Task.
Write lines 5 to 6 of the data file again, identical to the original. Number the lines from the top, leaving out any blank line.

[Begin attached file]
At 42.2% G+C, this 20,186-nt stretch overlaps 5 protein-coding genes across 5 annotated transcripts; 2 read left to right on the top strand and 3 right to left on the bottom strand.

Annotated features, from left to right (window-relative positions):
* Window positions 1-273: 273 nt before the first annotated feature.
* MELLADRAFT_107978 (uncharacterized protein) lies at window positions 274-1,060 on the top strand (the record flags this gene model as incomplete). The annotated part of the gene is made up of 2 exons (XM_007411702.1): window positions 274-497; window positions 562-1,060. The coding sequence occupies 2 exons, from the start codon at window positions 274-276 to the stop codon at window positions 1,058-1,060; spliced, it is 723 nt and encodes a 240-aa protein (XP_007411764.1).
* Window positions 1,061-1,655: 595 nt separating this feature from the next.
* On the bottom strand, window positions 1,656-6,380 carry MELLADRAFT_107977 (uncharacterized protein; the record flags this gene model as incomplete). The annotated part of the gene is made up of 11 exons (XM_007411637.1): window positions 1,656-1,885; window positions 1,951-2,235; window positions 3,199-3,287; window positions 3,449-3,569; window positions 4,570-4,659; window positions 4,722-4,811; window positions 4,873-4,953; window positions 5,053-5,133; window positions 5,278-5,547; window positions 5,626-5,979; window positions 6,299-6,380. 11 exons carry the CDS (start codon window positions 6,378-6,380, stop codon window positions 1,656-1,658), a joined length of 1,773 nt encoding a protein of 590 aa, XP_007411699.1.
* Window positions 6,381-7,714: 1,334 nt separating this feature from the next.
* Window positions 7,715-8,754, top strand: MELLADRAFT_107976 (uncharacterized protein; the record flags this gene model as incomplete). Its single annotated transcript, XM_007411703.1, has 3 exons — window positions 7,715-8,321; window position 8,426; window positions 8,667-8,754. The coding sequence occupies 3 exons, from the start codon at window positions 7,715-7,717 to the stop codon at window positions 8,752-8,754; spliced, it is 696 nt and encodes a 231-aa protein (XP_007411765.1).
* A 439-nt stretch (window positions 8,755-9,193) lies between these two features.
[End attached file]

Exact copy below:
* Window positions 1,061-1,655: 595 nt separating this feature from the next.
* On the bottom strand, window positions 1,656-6,380 carry MELLADRAFT_107977 (uncharacterized protein; the record flags this gene model as incomplete). The annotated part of the gene is made up of 11 exons (XM_007411637.1): window positions 1,656-1,885; window positions 1,951-2,235; window positions 3,199-3,287; window positions 3,449-3,569; window positions 4,570-4,659; window positions 4,722-4,811; window positions 4,873-4,953; window positions 5,053-5,133; window positions 5,278-5,547; window positions 5,626-5,979; window positions 6,299-6,380. 11 exons carry the CDS (start codon window positions 6,378-6,380, stop codon window positions 1,656-1,658), a joined length of 1,773 nt encoding a protein of 590 aa, XP_007411699.1.